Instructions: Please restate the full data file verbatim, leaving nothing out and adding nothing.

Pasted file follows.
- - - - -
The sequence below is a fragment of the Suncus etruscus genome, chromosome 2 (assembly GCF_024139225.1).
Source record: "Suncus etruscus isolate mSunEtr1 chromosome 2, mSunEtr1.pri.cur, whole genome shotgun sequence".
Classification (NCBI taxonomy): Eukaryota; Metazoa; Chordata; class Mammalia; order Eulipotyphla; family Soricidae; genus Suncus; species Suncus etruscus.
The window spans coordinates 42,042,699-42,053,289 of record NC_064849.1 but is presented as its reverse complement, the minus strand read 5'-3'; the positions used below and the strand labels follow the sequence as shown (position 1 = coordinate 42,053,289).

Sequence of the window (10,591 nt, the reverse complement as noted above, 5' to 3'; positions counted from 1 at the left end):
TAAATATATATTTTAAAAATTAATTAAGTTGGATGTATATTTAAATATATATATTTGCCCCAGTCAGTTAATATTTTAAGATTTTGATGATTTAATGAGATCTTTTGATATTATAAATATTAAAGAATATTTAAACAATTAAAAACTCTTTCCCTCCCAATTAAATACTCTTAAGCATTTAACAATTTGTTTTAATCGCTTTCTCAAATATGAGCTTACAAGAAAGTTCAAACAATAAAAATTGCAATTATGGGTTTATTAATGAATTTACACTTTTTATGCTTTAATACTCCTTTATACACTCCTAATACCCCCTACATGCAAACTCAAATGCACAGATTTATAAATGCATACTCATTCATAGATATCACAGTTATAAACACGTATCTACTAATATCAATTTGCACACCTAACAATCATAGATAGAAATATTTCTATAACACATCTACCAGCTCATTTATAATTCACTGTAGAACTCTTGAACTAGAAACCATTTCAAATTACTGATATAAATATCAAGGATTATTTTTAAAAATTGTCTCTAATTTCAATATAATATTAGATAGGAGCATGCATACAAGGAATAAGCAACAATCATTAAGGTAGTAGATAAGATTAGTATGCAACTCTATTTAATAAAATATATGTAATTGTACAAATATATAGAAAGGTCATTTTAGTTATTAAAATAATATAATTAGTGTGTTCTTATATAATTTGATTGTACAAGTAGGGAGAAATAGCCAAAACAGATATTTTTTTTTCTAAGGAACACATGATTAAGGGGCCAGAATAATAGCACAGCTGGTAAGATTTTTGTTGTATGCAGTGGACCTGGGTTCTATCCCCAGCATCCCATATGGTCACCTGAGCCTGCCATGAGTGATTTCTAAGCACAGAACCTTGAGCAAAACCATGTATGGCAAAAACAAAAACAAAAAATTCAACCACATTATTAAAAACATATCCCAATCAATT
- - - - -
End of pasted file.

The sequence below is a fragment of the Suncus etruscus genome, chromosome 2 (assembly GCF_024139225.1).
Source record: "Suncus etruscus isolate mSunEtr1 chromosome 2, mSunEtr1.pri.cur, whole genome shotgun sequence".
Classification (NCBI taxonomy): Eukaryota; Metazoa; Chordata; class Mammalia; order Eulipotyphla; family Soricidae; genus Suncus; species Suncus etruscus.
The window spans coordinates 42,042,699-42,053,289 of record NC_064849.1 but is presented as its reverse complement, the minus strand read 5'-3'; the positions used below and the strand labels follow the sequence as shown (position 1 = coordinate 42,053,289).

Sequence of the window (10,591 nt, the reverse complement as noted above, 5' to 3'; positions counted from 1 at the left end):
TAAATATATATTTTAAAAATTAATTAAGTTGGATGTATATTTAAATATATATATTTGCCCCAGTCAGTTAATATTTTAAGATTTTGATGATTTAATGAGATCTTTTGATATTATAAATATTAAAGAATATTTAAACAATTAAAAACTCTTTCCCTCCCAATTAAATACTCTTAAGCATTTAACAATTTGTTTTAATCGCTTTCTCAAATATGAGCTTACAAGAAAGTTCAAACAATAAAAATTGCAATTATGGGTTTATTAATGAATTTACACTTTTTATGCTTTAATACTCCTTTATACACTCCTAATACCCCCTACATGCAAACTCAAATGCACAGATTTATAAATGCATACTCATTCATAGATATCACAGTTATAAACACGTATCTACTAATATCAATTTGCACACCTAACAATCATAGATAGAAATATTTCTATAACACATCTACCAGCTCATTTATAATTCACTGTAGAACTCTTGAACTAGAAACCATTTCAAATTACTGATATAAATATCAAGGATTATTTTTAAAAATTGTCTCTAATTTCAATATAATATTAGATAGGAGCATGCATACAAGGAATAAGCAACAATCATTAAGGTAGTAGATAAGATTAGTATGCAACTCTATTTAATAAAATATATGTAATTGTACAAATATATAGAAAGGTCATTTTAGTTATTAAAATAATATAATTAGTGTGTTCTTATATAATTTGATTGTACAAGTAGGGAGAAATAGCCAAAACAGATATTTTTTTTTCTAAGGAACACATGATTAAGGGGCCAGAATAATAGCACAGCTGGTAAGATTTTTGTTGTATGCAGTGGACCTGGGTTCTATCCCCAGCATCCCATATGGTCACCTGAGCCTGCCATGAGTGATTTCTAAGCACAGAACCTTGAGCAAAACCATGTATGGCAAAAACAAAAACAAAAAATTCAACCACATTATTAAAAACATATCCCAATCAATT